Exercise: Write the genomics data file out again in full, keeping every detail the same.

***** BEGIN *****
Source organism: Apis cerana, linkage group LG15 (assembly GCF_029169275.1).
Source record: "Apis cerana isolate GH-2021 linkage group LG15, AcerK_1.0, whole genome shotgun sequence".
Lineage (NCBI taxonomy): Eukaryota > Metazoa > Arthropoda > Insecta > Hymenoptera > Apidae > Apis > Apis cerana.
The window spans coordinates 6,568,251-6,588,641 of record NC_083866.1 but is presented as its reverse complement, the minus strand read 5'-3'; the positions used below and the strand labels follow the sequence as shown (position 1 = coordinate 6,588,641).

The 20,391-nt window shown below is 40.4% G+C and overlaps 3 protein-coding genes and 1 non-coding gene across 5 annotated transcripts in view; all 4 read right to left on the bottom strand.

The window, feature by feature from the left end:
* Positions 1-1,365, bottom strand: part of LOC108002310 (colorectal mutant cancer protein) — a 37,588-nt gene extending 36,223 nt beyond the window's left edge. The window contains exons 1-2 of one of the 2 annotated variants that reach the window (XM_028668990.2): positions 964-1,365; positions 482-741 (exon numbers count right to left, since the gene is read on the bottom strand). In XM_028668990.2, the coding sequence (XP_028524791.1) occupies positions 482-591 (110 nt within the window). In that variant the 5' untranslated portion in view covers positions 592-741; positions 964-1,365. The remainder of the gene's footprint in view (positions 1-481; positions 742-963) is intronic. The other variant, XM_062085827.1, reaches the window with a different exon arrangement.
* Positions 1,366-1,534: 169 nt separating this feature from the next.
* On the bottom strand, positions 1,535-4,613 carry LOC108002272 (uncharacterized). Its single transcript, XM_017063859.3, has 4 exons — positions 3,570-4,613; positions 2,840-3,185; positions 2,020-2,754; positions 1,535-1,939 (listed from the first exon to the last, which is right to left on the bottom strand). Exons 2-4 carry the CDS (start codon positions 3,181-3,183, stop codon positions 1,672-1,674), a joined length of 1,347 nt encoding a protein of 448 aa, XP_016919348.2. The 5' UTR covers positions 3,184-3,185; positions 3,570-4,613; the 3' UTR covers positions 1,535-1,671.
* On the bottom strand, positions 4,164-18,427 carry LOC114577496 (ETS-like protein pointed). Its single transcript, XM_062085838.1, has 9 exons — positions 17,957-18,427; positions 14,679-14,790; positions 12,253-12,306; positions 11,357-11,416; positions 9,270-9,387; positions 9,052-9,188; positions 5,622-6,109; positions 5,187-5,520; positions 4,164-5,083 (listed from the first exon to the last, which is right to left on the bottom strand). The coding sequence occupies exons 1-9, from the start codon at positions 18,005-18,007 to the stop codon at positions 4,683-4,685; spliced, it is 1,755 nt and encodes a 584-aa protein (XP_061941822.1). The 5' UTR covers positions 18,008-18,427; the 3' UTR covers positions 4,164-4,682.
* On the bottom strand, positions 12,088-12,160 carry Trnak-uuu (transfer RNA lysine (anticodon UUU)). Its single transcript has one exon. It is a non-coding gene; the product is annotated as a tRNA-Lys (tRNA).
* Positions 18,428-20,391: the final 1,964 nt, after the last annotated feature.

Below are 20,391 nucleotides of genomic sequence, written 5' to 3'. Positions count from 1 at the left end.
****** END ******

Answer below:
Source organism: Apis cerana, linkage group LG15 (assembly GCF_029169275.1).
Source record: "Apis cerana isolate GH-2021 linkage group LG15, AcerK_1.0, whole genome shotgun sequence".
Lineage (NCBI taxonomy): Eukaryota > Metazoa > Arthropoda > Insecta > Hymenoptera > Apidae > Apis > Apis cerana.
The window spans coordinates 6,568,251-6,588,641 of record NC_083866.1 but is presented as its reverse complement, the minus strand read 5'-3'; the positions used below and the strand labels follow the sequence as shown (position 1 = coordinate 6,588,641).

The 20,391-nt window shown below is 40.4% G+C and overlaps 3 protein-coding genes and 1 non-coding gene across 5 annotated transcripts in view; all 4 read right to left on the bottom strand.

The window, feature by feature from the left end:
* Positions 1-1,365, bottom strand: part of LOC108002310 (colorectal mutant cancer protein) — a 37,588-nt gene extending 36,223 nt beyond the window's left edge. The window contains exons 1-2 of one of the 2 annotated variants that reach the window (XM_028668990.2): positions 964-1,365; positions 482-741 (exon numbers count right to left, since the gene is read on the bottom strand). In XM_028668990.2, the coding sequence (XP_028524791.1) occupies positions 482-591 (110 nt within the window). In that variant the 5' untranslated portion in view covers positions 592-741; positions 964-1,365. The remainder of the gene's footprint in view (positions 1-481; positions 742-963) is intronic. The other variant, XM_062085827.1, reaches the window with a different exon arrangement.
* Positions 1,366-1,534: 169 nt separating this feature from the next.
* On the bottom strand, positions 1,535-4,613 carry LOC108002272 (uncharacterized). Its single transcript, XM_017063859.3, has 4 exons — positions 3,570-4,613; positions 2,840-3,185; positions 2,020-2,754; positions 1,535-1,939 (listed from the first exon to the last, which is right to left on the bottom strand). Exons 2-4 carry the CDS (start codon positions 3,181-3,183, stop codon positions 1,672-1,674), a joined length of 1,347 nt encoding a protein of 448 aa, XP_016919348.2. The 5' UTR covers positions 3,184-3,185; positions 3,570-4,613; the 3' UTR covers positions 1,535-1,671.
* On the bottom strand, positions 4,164-18,427 carry LOC114577496 (ETS-like protein pointed). Its single transcript, XM_062085838.1, has 9 exons — positions 17,957-18,427; positions 14,679-14,790; positions 12,253-12,306; positions 11,357-11,416; positions 9,270-9,387; positions 9,052-9,188; positions 5,622-6,109; positions 5,187-5,520; positions 4,164-5,083 (listed from the first exon to the last, which is right to left on the bottom strand). The coding sequence occupies exons 1-9, from the start codon at positions 18,005-18,007 to the stop codon at positions 4,683-4,685; spliced, it is 1,755 nt and encodes a 584-aa protein (XP_061941822.1). The 5' UTR covers positions 18,008-18,427; the 3' UTR covers positions 4,164-4,682.
* On the bottom strand, positions 12,088-12,160 carry Trnak-uuu (transfer RNA lysine (anticodon UUU)). Its single transcript has one exon. It is a non-coding gene; the product is annotated as a tRNA-Lys (tRNA).
* Positions 18,428-20,391: the final 1,964 nt, after the last annotated feature.

Below are 20,391 nucleotides of genomic sequence, written 5' to 3'. Positions count from 1 at the left end.